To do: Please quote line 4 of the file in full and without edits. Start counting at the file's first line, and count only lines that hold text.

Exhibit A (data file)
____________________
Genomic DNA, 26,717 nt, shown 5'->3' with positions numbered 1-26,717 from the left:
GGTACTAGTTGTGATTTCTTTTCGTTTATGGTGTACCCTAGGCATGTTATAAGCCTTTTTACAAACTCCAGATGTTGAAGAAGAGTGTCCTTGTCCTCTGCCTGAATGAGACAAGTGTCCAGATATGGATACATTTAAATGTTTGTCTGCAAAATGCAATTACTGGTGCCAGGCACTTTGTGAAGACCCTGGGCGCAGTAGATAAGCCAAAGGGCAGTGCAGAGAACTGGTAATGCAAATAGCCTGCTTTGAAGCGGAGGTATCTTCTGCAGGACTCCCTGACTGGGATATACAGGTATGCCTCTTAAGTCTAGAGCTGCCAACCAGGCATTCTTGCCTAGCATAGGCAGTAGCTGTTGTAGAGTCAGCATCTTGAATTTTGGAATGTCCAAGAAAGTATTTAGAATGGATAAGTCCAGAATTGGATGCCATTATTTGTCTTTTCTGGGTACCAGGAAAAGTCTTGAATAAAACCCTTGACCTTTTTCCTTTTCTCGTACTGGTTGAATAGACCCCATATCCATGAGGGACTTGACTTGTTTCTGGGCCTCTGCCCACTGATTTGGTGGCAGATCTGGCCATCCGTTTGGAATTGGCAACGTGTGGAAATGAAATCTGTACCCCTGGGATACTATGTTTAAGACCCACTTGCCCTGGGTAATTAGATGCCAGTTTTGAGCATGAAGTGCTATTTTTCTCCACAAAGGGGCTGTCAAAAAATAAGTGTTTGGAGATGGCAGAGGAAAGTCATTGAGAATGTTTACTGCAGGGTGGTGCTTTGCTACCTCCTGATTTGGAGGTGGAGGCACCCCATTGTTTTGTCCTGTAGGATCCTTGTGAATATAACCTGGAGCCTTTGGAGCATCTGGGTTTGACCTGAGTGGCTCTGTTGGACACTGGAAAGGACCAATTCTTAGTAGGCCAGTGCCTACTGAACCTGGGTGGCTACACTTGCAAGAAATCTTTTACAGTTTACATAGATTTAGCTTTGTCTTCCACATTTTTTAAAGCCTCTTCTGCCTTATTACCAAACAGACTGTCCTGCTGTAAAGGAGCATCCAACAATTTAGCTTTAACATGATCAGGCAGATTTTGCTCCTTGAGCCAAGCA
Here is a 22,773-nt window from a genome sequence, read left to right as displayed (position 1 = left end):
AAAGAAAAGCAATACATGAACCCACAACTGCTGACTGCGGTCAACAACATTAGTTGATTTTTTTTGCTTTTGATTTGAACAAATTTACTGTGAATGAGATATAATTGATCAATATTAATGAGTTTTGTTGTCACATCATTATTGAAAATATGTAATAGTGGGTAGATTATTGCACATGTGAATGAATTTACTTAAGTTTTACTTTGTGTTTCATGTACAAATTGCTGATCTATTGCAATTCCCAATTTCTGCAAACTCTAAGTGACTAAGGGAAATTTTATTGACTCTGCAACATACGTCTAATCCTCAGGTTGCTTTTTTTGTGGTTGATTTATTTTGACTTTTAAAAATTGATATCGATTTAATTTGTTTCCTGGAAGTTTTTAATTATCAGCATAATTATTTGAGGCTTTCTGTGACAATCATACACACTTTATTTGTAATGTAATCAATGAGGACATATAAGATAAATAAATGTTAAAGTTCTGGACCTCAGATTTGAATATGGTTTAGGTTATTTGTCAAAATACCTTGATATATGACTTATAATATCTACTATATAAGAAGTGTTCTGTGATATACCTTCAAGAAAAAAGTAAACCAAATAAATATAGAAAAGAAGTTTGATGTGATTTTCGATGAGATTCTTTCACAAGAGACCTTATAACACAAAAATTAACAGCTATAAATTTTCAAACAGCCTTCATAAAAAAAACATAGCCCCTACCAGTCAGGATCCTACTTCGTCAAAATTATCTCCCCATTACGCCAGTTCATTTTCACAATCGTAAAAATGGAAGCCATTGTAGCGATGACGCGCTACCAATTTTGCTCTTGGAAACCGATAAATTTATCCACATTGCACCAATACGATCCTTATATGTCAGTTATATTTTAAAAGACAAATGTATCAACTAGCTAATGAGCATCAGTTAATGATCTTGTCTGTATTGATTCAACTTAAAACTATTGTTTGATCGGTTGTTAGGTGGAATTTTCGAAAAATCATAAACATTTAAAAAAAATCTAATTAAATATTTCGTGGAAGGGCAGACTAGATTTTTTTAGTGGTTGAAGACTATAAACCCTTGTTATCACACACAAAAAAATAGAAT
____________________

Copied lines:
AAAGAAAAGCAATACATGAACCCACAACTGCTGACTGCGGTCAACAACATTAGTTGATTTTTTTTGCTTTTGATTTGAACAAATTTACTGTGAATGAGATATAATTGATCAATATTAATGAGTTTTGTTGTCACATCATTATTGAAAATATGTAATAGTGGGTAGATTATTGCACATGTGAATGAATTTACTTAAGTTTTACTTTGTGTTTCATGTACAAATTGCTGATCTATTGCAATTCCCAATTTCTGCAAACTCTAAGTGACTAAGGGAAATTTTATTGACTCTGCAACATACGTCTAATCCTCAGGTTGCTTTTTTTGTGGTTGATTTATTTTGACTTTTAAAAATTGATATCGATTTAATTTGTTTCCTGGAAGTTTTTAATTATCAGCATAATTATTTGAGGCTTTCTGTGACAATCATACACACTTTATTTGTAATGTAATCAATGAGGACATATAAGATAAATAAATGTTAAAGTTCTGGACCTCAGATTTGAATATGGTTTAGGTTATTTGTCAAAATACCTTGATATATGACTTATAATATCTACTATATAAGAAGTGTTCTGTGATATACCTTCAAGAAAAAAGTAAACCAAATAAATATAGAAAAGAAGTTTGATGTGATTTTCGATGAGATTCTTTCACAAGAGACCTTATAACACAAAAATTAACAGCTATAAATTTTCAAACAGCCTTCATAAAAAAAACATAGCCCCTACCAGTCAGGATCCTACTTCGTCAAAATTATCTCCCCATTACGCCAGTTCATTTTCACAATCGTAAAAATGGAAGCCATTGTAGCGATGACGCGCTACCAATTTTGCTCTTGGAAACCGATAAATTTATCCACATTGCACCAATACGATCCTTATATGTCAGTTATATTTTAAAAGACAAATGTATCAACTAGCTAATGAGCATCAGTTAATGATCTTGTCTGTATTGATTCAACTTAAAACTATTGTTTGATCGGTTGTTAGGTGGAATTTTCGAAAAATCATAAACATTTAAAAAAAATCTAATTAAATATTTCGTGGAAGGGCAGACTAGATTTTTTTAGTGGTTGAAGACTATAAACCCTTGTTATCACACACAAAAAAATAGAAT